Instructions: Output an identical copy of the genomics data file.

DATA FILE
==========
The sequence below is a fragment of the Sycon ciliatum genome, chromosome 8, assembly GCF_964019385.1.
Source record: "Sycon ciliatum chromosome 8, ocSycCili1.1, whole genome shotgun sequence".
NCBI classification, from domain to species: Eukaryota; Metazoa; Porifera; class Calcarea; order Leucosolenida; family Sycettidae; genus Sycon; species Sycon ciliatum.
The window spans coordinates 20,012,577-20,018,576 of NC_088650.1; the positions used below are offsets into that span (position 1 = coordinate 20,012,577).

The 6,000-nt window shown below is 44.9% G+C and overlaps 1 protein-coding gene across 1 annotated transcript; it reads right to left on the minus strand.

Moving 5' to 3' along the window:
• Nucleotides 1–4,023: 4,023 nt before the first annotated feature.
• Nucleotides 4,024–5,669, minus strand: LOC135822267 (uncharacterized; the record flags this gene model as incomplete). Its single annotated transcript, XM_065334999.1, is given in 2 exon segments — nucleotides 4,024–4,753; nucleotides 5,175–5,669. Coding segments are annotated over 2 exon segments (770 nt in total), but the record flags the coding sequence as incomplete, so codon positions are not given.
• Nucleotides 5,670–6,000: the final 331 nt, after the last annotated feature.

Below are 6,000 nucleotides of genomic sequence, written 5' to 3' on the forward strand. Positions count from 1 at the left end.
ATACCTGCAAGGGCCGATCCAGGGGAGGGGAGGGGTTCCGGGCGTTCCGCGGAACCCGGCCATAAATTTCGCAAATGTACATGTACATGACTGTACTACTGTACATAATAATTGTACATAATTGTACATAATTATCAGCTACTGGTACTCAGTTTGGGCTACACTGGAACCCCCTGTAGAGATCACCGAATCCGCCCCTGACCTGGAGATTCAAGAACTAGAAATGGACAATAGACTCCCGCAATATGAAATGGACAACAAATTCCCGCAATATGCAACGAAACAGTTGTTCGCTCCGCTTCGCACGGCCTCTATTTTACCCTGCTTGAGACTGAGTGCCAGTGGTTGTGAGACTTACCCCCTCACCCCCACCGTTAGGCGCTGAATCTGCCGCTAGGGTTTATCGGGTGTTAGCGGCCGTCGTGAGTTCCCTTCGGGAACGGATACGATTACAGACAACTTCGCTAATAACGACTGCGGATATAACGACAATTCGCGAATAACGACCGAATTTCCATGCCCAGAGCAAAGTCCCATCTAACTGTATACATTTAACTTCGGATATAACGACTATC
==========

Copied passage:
The sequence below is a fragment of the Sycon ciliatum genome, chromosome 8, assembly GCF_964019385.1.
Source record: "Sycon ciliatum chromosome 8, ocSycCili1.1, whole genome shotgun sequence".
NCBI classification, from domain to species: Eukaryota; Metazoa; Porifera; class Calcarea; order Leucosolenida; family Sycettidae; genus Sycon; species Sycon ciliatum.
The window spans coordinates 20,012,577-20,018,576 of NC_088650.1; the positions used below are offsets into that span (position 1 = coordinate 20,012,577).

The 6,000-nt window shown below is 44.9% G+C and overlaps 1 protein-coding gene across 1 annotated transcript; it reads right to left on the minus strand.

Moving 5' to 3' along the window:
• Nucleotides 1–4,023: 4,023 nt before the first annotated feature.
• Nucleotides 4,024–5,669, minus strand: LOC135822267 (uncharacterized; the record flags this gene model as incomplete). Its single annotated transcript, XM_065334999.1, is given in 2 exon segments — nucleotides 4,024–4,753; nucleotides 5,175–5,669. Coding segments are annotated over 2 exon segments (770 nt in total), but the record flags the coding sequence as incomplete, so codon positions are not given.
• Nucleotides 5,670–6,000: the final 331 nt, after the last annotated feature.

Below are 6,000 nucleotides of genomic sequence, written 5' to 3' on the forward strand. Positions count from 1 at the left end.
ATACCTGCAAGGGCCGATCCAGGGGAGGGGAGGGGTTCCGGGCGTTCCGCGGAACCCGGCCATAAATTTCGCAAATGTACATGTACATGACTGTACTACTGTACATAATAATTGTACATAATTGTACATAATTATCAGCTACTGGTACTCAGTTTGGGCTACACTGGAACCCCCTGTAGAGATCACCGAATCCGCCCCTGACCTGGAGATTCAAGAACTAGAAATGGACAATAGACTCCCGCAATATGAAATGGACAACAAATTCCCGCAATATGCAACGAAACAGTTGTTCGCTCCGCTTCGCACGGCCTCTATTTTACCCTGCTTGAGACTGAGTGCCAGTGGTTGTGAGACTTACCCCCTCACCCCCACCGTTAGGCGCTGAATCTGCCGCTAGGGTTTATCGGGTGTTAGCGGCCGTCGTGAGTTCCCTTCGGGAACGGATACGATTACAGACAACTTCGCTAATAACGACTGCGGATATAACGACAATTCGCGAATAACGACCGAATTTCCATGCCCAGAGCAAAGTCCCATCTAACTGTATACATTTAACTTCGGATATAACGACTATC